By: Aimee Rogstad Guidera, President and CEO, Data Quality Campaign & John Bailey, Vice President of Policy, Foundation for Excellence in Education. This blog is also posted on The EdFly Blog.
When students, parents, educators, and policymakers have the right information to make decisions, students achieve their best.
Data can demonstrate what’s working and what’s not for students. And effective data use can expand a child's horizons by providing more information about individual students to help guide teachers, parents, and students themselves make better decisions about their learning.
Data also allow policymakers to more effectively target resources to increase efficiency and improve outcomes so students graduate prepared for success.
If you’re not using data, what are you using? Education is too important to be run on hunches. Effective data use takes the guesswork out of education decisions. It guides informed choices at all levels -- from policymakers to parents and everyone in between.
But leveraging the power of data to personalize learning and empower more informed decisionmaking is dependent on people finding value in the data and trusting that data will be kept safe and secure. For years, the Foundation for Excellence in Education (ExcelinEd) and the Data Quality Campaign (DQC) have promoted using academic data to inform decisionmaking to improve school and student achievement. Building trust that this data is being used legally, responsibly, and effectively is critical to this goal.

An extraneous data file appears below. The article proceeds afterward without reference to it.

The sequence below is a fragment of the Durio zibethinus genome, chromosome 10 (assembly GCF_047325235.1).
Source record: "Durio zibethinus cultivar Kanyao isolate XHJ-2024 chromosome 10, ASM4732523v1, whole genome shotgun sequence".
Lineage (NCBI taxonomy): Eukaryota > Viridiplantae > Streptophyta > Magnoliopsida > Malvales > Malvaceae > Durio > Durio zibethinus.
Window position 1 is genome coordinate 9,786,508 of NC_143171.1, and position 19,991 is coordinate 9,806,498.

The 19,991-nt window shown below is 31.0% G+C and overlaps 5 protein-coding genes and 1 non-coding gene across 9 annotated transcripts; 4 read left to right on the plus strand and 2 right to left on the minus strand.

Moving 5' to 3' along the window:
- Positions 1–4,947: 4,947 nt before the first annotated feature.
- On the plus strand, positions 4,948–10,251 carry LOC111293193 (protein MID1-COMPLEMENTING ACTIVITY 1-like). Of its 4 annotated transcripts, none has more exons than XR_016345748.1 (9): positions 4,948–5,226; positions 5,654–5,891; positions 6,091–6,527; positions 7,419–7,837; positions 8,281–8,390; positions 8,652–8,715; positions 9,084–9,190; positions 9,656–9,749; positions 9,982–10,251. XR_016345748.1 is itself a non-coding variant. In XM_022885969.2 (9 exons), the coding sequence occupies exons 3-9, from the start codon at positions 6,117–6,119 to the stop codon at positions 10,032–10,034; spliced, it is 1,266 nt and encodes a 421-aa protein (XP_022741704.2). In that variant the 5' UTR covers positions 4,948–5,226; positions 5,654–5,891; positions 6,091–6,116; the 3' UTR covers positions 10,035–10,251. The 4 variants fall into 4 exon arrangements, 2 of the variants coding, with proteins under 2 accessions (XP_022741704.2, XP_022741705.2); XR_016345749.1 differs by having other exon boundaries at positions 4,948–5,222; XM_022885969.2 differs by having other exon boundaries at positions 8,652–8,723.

Parents must have confidence that states and school districts will ensure their children’s information remains confidential.
Recognizing the challenge policymakers and lawmakers face around these issues, DQC and ExcelinEd together have developed an online course as part of the EdPolicy Leaders Online initiative entitled: “Student Privacy? Get Schooled.’’
In the course, we discuss the value of data and offer recommendations for safeguarding data while using data to improve student success. We also explore lessons learned from existing and emerging policies to protect data in education and other sectors.
As it now stands, there is confusion about what student data is collected and who has access to it. This void allows the perpetuation of myths and misperceptions, such as the false claim that student records are sold to private companies for marketing purposes.
The surest way to deal with confusion is transparency. Parents should know what data is being collected on their children and have access to it. Educational institutions, and their contracted service providers with access to student data, including researchers, should have clear, publicly available rules and guidelines for how they collect, use, safeguard, and destroy those data.